WASHINGTON -- Microsoft co-founder Bill Gates, who is spending part of his considerable fortune trying to improve U.S. public education, called upon teachers Friday to help parents understand the new Common Core academic standards in an effort to rebut "false claims" the standards' critics have lobbed.
"There are many voices in this debate, but none are more important or trusted than yours," Mr. Gates told several thousand educators gathered for the inaugural conference of the National Board for Professional Teaching Standards, a nonprofit organization that runs a voluntary system to certify teachers. The Gates Foundation was a conference sponsor; it has awarded about $5 million to the national board since 2010.
The Gates Foundation has spent more than $170 million to develop and promote the Common Core standards, and is their biggest nongovernmental backer. Forty-five states and Washington, D.C., have fully adopted the standards, which call for wholesale changes in the way math and reading are taught from kindergarten through 12th grade.
The standards are a set of expectations about knowledge that students should have and skills they should possess by the end of each grade. The standards are not curricula; decisions about what and how to teach are left up to states and local school districts. Until now, every state set its own standards, and they varied widely in quality.
Mr. Gates said common standards could transform U.S. education, reduce the number of students taking remedial courses in college and enable U.S. students to better compete globally.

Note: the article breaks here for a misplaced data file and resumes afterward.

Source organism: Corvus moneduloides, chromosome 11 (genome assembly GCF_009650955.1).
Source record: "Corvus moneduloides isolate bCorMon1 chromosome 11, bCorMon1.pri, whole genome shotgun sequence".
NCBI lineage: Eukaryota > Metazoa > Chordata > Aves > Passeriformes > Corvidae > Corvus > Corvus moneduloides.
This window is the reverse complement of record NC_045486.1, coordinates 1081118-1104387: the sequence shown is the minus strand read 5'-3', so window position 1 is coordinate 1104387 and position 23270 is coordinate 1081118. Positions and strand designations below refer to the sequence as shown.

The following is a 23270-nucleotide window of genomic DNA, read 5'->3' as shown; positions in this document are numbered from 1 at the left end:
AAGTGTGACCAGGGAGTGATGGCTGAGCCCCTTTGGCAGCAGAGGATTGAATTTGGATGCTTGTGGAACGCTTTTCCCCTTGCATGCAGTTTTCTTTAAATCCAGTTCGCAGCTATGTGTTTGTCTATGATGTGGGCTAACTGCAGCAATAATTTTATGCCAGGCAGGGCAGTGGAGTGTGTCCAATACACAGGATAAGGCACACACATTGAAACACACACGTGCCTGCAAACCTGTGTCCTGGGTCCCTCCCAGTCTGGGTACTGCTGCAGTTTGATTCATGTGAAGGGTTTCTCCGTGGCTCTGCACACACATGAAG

Standardization is especially crucial to allow for innovation in the classroom, said Mr. Gates, who used an analogy of electrical outlets. "If you have 50 different plug types, appliances wouldn't be available and would be very expensive," he said. But once an electric outlet becomes standardized, many companies can design appliances and competition ensues, creating variety and better prices for consumers, he said.
If states use common academic standards, the quality of classroom materials and professional development will improve, Mr. Gates said. Much of that material will be digital tools that are personalized to the student, he said.
But Mr. Gates said he was concerned about "bumpy" implementation in some states and about some political attacks lobbed at the Common Core. "We have to make sure people know that it's not the federal government setting standards, or that it's a block to innovation."
Mr. Gates suggested that critics are uninformed.
"It's just another case when I was naive -- I thought people who spoke out against the Common Core would be people who read the Common Core," he said during a later question-and-answer session.
Foes span the political spectrum, from Tea Party activists who say the Common Core standards amount to a federal takeover of local education to progressives who bristle at the testing emphasis and the Gates Foundation's role. Meanwhile, parents are left to wonder about the changes taking place in the classroom.
Mr. Gates urged teachers to talk with parents and explain the value of the new standards and said that was the most effective way to shoot down false claims.